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Overtime laws could change the game for home health

Nurse Leader Insider, May 26, 2016

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First appeared in Homecare Insider.

The Department of Labor’s final rule on overtime requirements for salaried employees, issued last week, will have repercussions for home health agencies (HHA) and hospice providers, industry experts said. The final rule, which will take effect December 1, 2016, increases minimum salary requirements for overtime exemptions for salaried workers from its current level of $23,660 per year, or $455 per week, to $47,476 a year, or $913 per week.
 

HHAs with salaried employees under that new threshold will have to pay overtime—1.5 times an employee’s regular rate—for labor beyond 40 hours within a workweek. The rule change will cause a “significant administrative burden” for home care and hospice because the business is visit-based, William Dombi, vice president for law at the National Association of Home Care and Hospice (NAHC), told Home Health Care News. He predicted that tracking staff time would be a major task for HHAs.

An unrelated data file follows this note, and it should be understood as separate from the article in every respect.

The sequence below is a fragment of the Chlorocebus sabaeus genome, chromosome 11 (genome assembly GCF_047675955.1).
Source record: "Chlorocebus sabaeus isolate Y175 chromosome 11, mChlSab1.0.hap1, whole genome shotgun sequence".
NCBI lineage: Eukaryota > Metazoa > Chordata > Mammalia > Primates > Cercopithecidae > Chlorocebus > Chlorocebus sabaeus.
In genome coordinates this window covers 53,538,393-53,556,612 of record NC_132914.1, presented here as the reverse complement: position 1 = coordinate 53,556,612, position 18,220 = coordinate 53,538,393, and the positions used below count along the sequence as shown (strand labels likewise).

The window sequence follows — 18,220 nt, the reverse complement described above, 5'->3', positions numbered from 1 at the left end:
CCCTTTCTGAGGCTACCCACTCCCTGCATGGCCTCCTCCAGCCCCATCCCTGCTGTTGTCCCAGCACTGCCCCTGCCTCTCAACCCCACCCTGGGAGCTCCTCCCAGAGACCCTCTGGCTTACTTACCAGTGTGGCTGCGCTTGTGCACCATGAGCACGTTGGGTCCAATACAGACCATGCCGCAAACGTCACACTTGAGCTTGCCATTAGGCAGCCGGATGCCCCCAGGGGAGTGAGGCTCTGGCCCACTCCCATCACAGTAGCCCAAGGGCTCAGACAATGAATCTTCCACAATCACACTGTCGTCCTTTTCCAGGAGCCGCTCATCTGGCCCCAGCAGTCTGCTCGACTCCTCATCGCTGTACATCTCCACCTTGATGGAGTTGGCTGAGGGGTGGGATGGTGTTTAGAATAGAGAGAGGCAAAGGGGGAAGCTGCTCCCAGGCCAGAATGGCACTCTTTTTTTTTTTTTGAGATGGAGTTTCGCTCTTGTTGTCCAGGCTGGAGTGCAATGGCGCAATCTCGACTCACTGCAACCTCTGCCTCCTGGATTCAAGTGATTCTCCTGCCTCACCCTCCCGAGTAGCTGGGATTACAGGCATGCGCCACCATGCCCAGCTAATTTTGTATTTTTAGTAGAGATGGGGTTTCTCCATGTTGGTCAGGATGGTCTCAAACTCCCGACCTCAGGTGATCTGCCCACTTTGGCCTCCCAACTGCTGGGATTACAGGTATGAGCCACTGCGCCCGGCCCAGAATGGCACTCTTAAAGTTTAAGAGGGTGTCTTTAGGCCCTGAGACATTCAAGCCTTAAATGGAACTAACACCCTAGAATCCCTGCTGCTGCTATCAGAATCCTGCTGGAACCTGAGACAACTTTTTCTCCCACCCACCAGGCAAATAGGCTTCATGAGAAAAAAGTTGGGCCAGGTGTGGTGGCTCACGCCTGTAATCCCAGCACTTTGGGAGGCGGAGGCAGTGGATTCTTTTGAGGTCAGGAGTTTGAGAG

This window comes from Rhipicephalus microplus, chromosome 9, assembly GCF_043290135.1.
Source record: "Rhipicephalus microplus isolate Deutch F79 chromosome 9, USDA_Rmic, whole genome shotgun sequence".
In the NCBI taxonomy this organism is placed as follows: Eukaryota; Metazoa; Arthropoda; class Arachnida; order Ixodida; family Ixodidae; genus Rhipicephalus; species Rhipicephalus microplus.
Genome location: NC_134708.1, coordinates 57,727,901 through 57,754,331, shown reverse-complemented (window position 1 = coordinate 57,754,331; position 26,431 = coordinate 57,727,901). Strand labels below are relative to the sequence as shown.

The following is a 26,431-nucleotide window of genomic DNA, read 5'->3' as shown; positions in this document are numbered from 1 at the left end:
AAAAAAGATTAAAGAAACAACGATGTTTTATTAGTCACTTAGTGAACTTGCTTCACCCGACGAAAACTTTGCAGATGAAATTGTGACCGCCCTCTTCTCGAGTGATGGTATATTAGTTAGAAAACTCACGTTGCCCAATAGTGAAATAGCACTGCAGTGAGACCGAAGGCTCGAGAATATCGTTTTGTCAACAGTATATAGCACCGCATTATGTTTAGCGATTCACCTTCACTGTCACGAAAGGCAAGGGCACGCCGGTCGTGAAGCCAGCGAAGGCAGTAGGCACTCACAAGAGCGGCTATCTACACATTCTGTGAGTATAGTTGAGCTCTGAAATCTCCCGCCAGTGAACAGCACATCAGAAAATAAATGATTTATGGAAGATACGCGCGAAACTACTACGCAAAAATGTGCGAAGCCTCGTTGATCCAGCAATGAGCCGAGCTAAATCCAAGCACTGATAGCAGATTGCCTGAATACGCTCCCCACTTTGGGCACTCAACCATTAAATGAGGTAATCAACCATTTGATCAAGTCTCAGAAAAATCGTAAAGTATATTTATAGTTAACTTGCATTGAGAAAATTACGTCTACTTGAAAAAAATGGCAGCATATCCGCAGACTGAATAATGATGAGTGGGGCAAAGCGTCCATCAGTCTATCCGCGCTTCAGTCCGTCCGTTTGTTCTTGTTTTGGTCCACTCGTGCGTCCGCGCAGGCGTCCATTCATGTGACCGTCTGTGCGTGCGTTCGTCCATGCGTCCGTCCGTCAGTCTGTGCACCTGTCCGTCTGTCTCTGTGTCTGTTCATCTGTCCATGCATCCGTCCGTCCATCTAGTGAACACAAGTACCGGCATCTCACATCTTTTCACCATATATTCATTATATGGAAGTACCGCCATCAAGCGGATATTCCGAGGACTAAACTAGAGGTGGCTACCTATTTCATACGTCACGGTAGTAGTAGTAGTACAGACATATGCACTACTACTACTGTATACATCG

Minimum wage and overtime protection for hourly homecare workers became the law of the land last fall, when the DoL extended a 2013 rule to the field of home health. The latest rule applies to salaried employees who previously made too much—i.e., more than $23,660 annually—to be eligible for overtime. HHAs are expected to respond to the rule by possibly cutting hours to avoid overtime situations, or by altering compensation—possibly by moving away from payment on a per-visit basis, Home Health Care News has reported.
 

Medicaid-funded homecare agencies that serve individuals with intellectual or development disabilities will have until March 2019 to implement the overtime rule, as will Medicaid-funded residential care facilities with 15 or fewer beds, according to the Labor Department.
 

Source: Home Health Care News, U.S. Department of Labor



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